From Goodreads: Cinderella retold. In the wake of her father’s death, Ash is left at the mercy of her cruel stepmother. Consumed with grief, her only joy comes by the light of the dying hearth fire, rereading the fairy tales her mother once told her. In her dreams, someday the fairies will steal her away, as they are said to do. When she meets the dark and dangerous fairy Sidhean, she believes that her wish may be granted.The day that Ash meets Kaisa, the King’s Huntress, her heart begins to change. Instead of chasing fairies, Ash learns to hunt with Kaisa. Though their friendship is as delicate as a new bloom, it reawakens Ash’s capacity for love-and her desire to live. But Sidhean has already claimed Ash for his own, and she must make a choice between fairy tale dreams and true love. Entrancing, empowering, and romantic, Ash is about the connection between life and love, and solitude and death, where transformation can come from even the deepest grief.
Why it’s my type: Um, do I even need to say that gorgeous cover? Gorgeous! Inviting. Haunting. Intriguing. Perfect visual match for Lo’s words. Mwah Mwah! OK. But the design appreciation doesn’t stop there. The first letter of every chapter is beautifully enlarged and crafted so as to almost be a tiny visual story in and of itself. You’ll just have to pick the book up to see what I mean. 🙂
Lo’s writing is lovely. Subtle in its beauty, it’s like the design concept of less is more. Nothing too fancy going on here, but you’re going to take note of its quiet artistry nonetheless.
Finally, though I didn’t fall in love with Ash as I normally tend to do with my protagonists, I really appreciate Lo’s original take on the Cinderella story. And that includes much more than a female love interest. The whole ambience was different. In a really nice, refreshing way.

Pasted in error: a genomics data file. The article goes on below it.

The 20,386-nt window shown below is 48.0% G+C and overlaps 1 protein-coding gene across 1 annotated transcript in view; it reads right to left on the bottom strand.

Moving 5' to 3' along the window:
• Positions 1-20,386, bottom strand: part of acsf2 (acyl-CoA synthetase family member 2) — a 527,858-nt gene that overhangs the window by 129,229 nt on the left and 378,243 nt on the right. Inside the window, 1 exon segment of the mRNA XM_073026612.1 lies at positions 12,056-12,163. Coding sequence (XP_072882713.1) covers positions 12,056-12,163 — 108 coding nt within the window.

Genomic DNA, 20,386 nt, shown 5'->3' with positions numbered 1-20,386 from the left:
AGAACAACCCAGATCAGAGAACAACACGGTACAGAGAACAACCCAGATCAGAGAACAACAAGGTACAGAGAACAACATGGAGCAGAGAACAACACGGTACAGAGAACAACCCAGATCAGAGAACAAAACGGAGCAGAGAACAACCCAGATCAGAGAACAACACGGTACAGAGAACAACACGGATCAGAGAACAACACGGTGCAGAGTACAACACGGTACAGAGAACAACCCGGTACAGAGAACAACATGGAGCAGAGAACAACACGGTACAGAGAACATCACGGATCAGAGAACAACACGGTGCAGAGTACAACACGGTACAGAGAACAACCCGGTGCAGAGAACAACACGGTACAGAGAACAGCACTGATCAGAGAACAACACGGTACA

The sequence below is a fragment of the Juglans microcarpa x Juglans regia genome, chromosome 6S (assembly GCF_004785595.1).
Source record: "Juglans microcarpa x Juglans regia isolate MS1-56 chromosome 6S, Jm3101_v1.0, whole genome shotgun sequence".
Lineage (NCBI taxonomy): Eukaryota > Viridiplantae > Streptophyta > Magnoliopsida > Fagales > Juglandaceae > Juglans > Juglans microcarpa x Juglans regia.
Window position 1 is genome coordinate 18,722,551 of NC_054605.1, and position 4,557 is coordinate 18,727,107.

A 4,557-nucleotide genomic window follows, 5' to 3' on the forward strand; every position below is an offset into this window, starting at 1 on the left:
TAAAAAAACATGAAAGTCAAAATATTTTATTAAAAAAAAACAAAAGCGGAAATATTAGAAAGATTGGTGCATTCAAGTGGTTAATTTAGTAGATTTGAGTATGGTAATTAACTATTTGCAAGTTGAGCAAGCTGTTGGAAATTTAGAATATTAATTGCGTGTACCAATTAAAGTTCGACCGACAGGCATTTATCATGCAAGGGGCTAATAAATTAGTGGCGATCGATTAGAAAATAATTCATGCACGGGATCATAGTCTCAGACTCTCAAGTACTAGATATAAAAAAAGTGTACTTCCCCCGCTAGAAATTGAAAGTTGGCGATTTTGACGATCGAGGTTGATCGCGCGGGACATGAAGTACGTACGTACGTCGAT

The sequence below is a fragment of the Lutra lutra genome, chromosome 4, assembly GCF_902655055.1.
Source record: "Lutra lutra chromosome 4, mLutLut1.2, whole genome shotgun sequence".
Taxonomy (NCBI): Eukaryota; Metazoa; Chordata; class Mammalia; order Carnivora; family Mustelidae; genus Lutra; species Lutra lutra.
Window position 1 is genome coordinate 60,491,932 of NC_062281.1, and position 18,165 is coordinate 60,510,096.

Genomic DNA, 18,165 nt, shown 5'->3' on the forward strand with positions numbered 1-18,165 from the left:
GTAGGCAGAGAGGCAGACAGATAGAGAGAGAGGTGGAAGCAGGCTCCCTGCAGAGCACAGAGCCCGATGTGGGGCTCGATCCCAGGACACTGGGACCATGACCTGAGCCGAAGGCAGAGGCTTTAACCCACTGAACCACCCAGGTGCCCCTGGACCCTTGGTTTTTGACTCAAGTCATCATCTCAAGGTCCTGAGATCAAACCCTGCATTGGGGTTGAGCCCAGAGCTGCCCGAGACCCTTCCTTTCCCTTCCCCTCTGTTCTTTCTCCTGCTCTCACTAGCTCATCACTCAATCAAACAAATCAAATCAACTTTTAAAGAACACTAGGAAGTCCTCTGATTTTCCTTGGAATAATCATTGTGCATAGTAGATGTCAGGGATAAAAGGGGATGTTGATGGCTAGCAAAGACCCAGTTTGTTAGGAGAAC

Standout Script: “The dining room was dark and Ash lit the candles with shaking hands. As the room came into light, it was as if the world had shifted: three place settings, three chairs, three plates. There had never really been a place for her, after all.”
“All around her she felt the Wood breathing, her senses alive. It was as if she could see the leaves unfurling gracefully from their jewel-like buds, the young beetles creeping purposefully forward on the earth.”
“(She) cracked the egg on the countertop, watching the shell splinter. She peeled it away and salted the damp, slippery white surface . . . When she bit off the top, the yolk fell in golden crumbles onto the scarred wooden table.”
Recommendation: Though I did feel a bit dissatisfied with the sort-of? love triangle Ash seemed to be a part of, and the last time we see Sidhean, still I recommend picking this one up for the writing, the atmosphere, and the originality of the retelling.
Published: 2009 by Little, Brown Young Readers.